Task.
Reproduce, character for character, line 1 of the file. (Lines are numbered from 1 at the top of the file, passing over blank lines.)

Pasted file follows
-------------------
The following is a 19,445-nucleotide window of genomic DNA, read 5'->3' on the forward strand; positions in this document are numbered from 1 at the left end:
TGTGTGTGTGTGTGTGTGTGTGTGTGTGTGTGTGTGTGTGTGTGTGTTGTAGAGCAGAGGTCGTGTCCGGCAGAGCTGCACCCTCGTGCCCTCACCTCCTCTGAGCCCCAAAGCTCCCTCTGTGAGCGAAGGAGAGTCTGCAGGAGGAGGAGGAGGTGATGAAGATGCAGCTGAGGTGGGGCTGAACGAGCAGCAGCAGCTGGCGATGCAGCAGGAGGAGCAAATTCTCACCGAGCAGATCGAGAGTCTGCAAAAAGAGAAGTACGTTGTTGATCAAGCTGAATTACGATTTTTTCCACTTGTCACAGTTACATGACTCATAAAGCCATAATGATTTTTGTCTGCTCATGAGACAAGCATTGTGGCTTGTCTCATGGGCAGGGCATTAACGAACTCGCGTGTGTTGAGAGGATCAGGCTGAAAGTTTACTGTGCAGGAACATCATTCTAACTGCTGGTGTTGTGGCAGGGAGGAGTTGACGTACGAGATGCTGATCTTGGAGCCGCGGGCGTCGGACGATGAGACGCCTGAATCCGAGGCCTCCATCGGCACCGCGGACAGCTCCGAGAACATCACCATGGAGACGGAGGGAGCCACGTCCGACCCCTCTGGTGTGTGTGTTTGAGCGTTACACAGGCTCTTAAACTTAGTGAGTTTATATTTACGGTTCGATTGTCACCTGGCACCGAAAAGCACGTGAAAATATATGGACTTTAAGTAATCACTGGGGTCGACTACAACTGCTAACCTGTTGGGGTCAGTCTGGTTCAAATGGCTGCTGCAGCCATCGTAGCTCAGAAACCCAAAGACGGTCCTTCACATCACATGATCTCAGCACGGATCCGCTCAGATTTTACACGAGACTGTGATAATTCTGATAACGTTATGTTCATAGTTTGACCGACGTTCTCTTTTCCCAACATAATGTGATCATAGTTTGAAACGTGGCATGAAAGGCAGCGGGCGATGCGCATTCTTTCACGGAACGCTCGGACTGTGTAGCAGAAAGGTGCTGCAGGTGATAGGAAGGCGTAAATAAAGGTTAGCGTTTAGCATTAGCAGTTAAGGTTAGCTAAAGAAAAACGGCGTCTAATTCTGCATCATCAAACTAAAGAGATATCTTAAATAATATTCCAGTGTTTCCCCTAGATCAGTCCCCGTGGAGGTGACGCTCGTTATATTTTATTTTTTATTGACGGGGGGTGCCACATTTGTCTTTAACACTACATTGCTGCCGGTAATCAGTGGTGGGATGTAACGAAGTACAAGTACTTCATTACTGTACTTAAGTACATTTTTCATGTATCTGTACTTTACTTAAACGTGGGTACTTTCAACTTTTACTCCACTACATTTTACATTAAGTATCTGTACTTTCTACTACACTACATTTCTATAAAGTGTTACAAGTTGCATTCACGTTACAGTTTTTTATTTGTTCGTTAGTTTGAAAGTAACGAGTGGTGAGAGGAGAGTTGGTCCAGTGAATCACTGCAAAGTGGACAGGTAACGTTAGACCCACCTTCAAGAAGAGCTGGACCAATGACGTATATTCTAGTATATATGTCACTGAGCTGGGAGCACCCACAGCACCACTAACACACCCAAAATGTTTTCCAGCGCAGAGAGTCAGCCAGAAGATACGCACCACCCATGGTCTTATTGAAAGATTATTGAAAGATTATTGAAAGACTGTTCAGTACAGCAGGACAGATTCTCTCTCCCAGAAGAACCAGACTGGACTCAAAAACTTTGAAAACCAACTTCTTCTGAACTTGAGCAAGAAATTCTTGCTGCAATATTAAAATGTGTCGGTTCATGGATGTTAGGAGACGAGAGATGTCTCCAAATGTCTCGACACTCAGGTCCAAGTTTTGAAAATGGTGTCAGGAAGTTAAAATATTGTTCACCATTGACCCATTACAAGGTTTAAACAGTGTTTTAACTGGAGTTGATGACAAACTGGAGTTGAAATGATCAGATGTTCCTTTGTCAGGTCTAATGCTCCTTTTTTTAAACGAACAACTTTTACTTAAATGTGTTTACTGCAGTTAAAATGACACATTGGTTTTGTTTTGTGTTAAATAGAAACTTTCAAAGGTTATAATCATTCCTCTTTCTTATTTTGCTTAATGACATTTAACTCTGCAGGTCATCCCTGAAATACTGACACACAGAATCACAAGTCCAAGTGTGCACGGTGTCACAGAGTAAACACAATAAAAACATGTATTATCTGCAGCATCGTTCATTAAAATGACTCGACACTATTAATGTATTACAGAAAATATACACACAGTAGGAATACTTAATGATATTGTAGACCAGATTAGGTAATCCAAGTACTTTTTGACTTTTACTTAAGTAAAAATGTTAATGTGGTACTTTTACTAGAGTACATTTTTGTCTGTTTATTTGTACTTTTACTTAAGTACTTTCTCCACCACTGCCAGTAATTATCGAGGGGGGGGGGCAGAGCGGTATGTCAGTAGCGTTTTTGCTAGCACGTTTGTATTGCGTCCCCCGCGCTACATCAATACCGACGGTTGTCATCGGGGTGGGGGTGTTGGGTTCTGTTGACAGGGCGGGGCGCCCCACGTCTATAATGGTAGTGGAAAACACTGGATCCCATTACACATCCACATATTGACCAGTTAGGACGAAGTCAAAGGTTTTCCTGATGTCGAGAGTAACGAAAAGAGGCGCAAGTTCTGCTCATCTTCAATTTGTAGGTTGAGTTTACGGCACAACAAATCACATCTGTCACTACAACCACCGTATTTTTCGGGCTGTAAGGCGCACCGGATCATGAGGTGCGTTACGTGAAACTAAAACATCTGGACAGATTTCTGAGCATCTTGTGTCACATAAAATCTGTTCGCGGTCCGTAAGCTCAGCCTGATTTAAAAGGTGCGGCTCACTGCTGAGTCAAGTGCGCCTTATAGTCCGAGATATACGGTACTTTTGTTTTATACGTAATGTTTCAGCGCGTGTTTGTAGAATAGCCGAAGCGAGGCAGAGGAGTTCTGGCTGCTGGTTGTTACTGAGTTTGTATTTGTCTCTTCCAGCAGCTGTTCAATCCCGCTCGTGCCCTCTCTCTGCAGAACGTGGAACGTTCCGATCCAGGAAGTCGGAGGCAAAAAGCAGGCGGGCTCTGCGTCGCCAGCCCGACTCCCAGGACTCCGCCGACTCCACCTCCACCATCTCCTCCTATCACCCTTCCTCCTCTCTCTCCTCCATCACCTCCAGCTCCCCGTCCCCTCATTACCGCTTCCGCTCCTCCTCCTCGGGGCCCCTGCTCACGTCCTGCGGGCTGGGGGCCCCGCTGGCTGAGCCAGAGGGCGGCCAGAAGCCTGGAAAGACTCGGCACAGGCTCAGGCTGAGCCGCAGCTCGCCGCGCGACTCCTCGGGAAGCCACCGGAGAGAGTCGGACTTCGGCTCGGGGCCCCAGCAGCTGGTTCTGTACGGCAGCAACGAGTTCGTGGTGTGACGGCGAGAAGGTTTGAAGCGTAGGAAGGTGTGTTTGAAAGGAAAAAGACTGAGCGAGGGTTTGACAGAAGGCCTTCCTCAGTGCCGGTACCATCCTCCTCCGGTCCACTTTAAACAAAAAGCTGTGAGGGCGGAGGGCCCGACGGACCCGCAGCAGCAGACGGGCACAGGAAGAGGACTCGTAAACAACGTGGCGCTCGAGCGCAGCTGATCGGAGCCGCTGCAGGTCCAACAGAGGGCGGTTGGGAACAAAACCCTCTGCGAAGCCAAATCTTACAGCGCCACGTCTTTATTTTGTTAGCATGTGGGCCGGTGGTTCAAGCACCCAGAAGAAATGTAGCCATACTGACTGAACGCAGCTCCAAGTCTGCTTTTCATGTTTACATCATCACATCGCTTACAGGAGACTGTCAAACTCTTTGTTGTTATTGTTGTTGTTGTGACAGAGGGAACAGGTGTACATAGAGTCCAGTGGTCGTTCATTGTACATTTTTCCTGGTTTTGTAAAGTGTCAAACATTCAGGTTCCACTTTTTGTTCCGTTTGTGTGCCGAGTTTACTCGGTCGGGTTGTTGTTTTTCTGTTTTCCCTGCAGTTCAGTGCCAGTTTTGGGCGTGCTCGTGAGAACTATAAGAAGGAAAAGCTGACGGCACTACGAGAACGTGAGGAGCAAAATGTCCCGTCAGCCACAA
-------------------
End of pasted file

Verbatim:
The following is a 19,445-nucleotide window of genomic DNA, read 5'->3' on the forward strand; positions in this document are numbered from 1 at the left end: